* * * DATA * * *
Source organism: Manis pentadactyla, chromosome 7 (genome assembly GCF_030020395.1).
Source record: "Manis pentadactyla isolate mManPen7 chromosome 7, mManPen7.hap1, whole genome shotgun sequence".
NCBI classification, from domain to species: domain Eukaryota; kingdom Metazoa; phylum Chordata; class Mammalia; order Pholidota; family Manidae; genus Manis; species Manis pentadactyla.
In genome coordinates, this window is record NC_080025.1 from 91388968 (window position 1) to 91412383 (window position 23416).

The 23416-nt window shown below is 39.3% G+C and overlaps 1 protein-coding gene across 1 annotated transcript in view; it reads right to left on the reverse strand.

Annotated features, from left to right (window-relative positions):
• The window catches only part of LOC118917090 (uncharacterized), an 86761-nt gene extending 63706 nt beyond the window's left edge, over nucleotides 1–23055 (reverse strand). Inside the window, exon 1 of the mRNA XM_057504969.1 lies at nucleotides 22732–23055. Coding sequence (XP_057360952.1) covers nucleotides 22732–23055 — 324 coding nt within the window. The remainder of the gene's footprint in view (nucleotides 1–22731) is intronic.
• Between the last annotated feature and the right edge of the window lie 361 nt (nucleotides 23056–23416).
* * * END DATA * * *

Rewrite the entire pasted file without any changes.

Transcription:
Source organism: Manis pentadactyla, chromosome 7 (genome assembly GCF_030020395.1).
Source record: "Manis pentadactyla isolate mManPen7 chromosome 7, mManPen7.hap1, whole genome shotgun sequence".
NCBI classification, from domain to species: domain Eukaryota; kingdom Metazoa; phylum Chordata; class Mammalia; order Pholidota; family Manidae; genus Manis; species Manis pentadactyla.
In genome coordinates, this window is record NC_080025.1 from 91388968 (window position 1) to 91412383 (window position 23416).

The 23416-nt window shown below is 39.3% G+C and overlaps 1 protein-coding gene across 1 annotated transcript in view; it reads right to left on the reverse strand.

Annotated features, from left to right (window-relative positions):
• The window catches only part of LOC118917090 (uncharacterized), an 86761-nt gene extending 63706 nt beyond the window's left edge, over nucleotides 1–23055 (reverse strand). Inside the window, exon 1 of the mRNA XM_057504969.1 lies at nucleotides 22732–23055. Coding sequence (XP_057360952.1) covers nucleotides 22732–23055 — 324 coding nt within the window. The remainder of the gene's footprint in view (nucleotides 1–22731) is intronic.
• Between the last annotated feature and the right edge of the window lie 361 nt (nucleotides 23056–23416).